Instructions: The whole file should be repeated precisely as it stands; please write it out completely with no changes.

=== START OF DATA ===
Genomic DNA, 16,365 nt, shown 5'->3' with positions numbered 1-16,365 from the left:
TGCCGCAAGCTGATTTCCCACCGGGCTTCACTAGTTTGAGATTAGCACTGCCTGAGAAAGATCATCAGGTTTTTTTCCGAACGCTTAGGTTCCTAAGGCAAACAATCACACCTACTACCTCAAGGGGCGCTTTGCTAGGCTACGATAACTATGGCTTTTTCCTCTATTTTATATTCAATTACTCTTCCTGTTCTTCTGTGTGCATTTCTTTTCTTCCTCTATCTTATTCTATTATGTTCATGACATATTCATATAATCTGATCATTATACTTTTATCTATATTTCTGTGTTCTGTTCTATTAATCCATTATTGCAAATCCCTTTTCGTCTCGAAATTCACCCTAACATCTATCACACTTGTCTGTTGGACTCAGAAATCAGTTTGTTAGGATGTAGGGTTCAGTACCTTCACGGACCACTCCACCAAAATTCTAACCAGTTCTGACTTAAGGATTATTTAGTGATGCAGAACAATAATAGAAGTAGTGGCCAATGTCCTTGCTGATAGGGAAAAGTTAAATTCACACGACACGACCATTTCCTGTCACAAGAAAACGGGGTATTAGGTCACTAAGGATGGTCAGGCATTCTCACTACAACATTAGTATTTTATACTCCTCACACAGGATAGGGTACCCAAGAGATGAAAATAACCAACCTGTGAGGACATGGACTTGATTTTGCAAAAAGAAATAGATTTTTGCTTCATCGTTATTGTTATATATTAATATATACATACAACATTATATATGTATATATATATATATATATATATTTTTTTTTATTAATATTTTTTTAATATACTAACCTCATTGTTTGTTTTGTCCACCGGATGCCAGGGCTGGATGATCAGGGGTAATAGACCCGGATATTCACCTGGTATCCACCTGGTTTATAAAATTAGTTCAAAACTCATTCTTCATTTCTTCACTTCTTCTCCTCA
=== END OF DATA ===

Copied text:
Genomic DNA, 16,365 nt, shown 5'->3' with positions numbered 1-16,365 from the left:
TGCCGCAAGCTGATTTCCCACCGGGCTTCACTAGTTTGAGATTAGCACTGCCTGAGAAAGATCATCAGGTTTTTTTCCGAACGCTTAGGTTCCTAAGGCAAACAATCACACCTACTACCTCAAGGGGCGCTTTGCTAGGCTACGATAACTATGGCTTTTTCCTCTATTTTATATTCAATTACTCTTCCTGTTCTTCTGTGTGCATTTCTTTTCTTCCTCTATCTTATTCTATTATGTTCATGACATATTCATATAATCTGATCATTATACTTTTATCTATATTTCTGTGTTCTGTTCTATTAATCCATTATTGCAAATCCCTTTTCGTCTCGAAATTCACCCTAACATCTATCACACTTGTCTGTTGGACTCAGAAATCAGTTTGTTAGGATGTAGGGTTCAGTACCTTCACGGACCACTCCACCAAAATTCTAACCAGTTCTGACTTAAGGATTATTTAGTGATGCAGAACAATAATAGAAGTAGTGGCCAATGTCCTTGCTGATAGGGAAAAGTTAAATTCACACGACACGACCATTTCCTGTCACAAGAAAACGGGGTATTAGGTCACTAAGGATGGTCAGGCATTCTCACTACAACATTAGTATTTTATACTCCTCACACAGGATAGGGTACCCAAGAGATGAAAATAACCAACCTGTGAGGACATGGACTTGATTTTGCAAAAAGAAATAGATTTTTGCTTCATCGTTATTGTTATATATTAATATATACATACAACATTATATATGTATATATATATATATATATATATTTTTTTTTATTAATATTTTTTTAATATACTAACCTCATTGTTTGTTTTGTCCACCGGATGCCAGGGCTGGATGATCAGGGGTAATAGACCCGGATATTCACCTGGTATCCACCTGGTTTATAAAATTAGTTCAAAACTCATTCTTCATTTCTTCACTTCTTCTCCTCA